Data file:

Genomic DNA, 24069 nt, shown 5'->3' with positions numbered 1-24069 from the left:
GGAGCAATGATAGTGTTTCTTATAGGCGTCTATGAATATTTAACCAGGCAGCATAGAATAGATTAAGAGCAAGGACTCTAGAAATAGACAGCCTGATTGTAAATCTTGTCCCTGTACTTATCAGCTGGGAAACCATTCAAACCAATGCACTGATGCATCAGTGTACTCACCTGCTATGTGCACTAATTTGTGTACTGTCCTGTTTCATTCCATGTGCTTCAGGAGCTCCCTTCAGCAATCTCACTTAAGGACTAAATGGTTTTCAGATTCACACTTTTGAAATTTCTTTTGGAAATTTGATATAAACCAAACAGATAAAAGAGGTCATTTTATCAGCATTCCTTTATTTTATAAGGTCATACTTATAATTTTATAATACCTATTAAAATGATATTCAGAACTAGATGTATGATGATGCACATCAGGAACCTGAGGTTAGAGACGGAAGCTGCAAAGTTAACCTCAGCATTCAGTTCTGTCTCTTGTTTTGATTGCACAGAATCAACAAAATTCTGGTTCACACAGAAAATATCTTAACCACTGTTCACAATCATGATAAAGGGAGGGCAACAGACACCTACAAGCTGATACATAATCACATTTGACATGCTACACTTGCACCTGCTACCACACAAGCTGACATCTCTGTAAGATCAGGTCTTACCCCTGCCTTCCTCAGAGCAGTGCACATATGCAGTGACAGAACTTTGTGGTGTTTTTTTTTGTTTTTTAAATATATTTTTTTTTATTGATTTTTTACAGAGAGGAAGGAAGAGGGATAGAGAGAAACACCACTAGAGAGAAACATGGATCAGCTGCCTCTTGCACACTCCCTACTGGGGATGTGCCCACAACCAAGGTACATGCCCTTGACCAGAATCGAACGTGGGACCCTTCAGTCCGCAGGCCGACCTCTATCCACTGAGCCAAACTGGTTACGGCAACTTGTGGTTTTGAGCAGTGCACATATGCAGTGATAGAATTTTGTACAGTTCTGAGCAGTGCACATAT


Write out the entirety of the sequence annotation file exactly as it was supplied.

Genomic DNA, 24069 nt, shown 5'->3' with positions numbered 1-24069 from the left:
GGAGCAATGATAGTGTTTCTTATAGGCGTCTATGAATATTTAACCAGGCAGCATAGAATAGATTAAGAGCAAGGACTCTAGAAATAGACAGCCTGATTGTAAATCTTGTCCCTGTACTTATCAGCTGGGAAACCATTCAAACCAATGCACTGATGCATCAGTGTACTCACCTGCTATGTGCACTAATTTGTGTACTGTCCTGTTTCATTCCATGTGCTTCAGGAGCTCCCTTCAGCAATCTCACTTAAGGACTAAATGGTTTTCAGATTCACACTTTTGAAATTTCTTTTGGAAATTTGATATAAACCAAACAGATAAAAGAGGTCATTTTATCAGCATTCCTTTATTTTATAAGGTCATACTTATAATTTTATAATACCTATTAAAATGATATTCAGAACTAGATGTATGATGATGCACATCAGGAACCTGAGGTTAGAGACGGAAGCTGCAAAGTTAACCTCAGCATTCAGTTCTGTCTCTTGTTTTGATTGCACAGAATCAACAAAATTCTGGTTCACACAGAAAATATCTTAACCACTGTTCACAATCATGATAAAGGGAGGGCAACAGACACCTACAAGCTGATACATAATCACATTTGACATGCTACACTTGCACCTGCTACCACACAAGCTGACATCTCTGTAAGATCAGGTCTTACCCCTGCCTTCCTCAGAGCAGTGCACATATGCAGTGACAGAACTTTGTGGTGTTTTTTTTTGTTTTTTAAATATATTTTTTTTTATTGATTTTTTACAGAGAGGAAGGAAGAGGGATAGAGAGAAACACCACTAGAGAGAAACATGGATCAGCTGCCTCTTGCACACTCCCTACTGGGGATGTGCCCACAACCAAGGTACATGCCCTTGACCAGAATCGAACGTGGGACCCTTCAGTCCGCAGGCCGACCTCTATCCACTGAGCCAAACTGGTTACGGCAACTTGTGGTTTTGAGCAGTGCACATATGCAGTGATAGAATTTTGTACAGTTCTGAGCAGTGCACATAT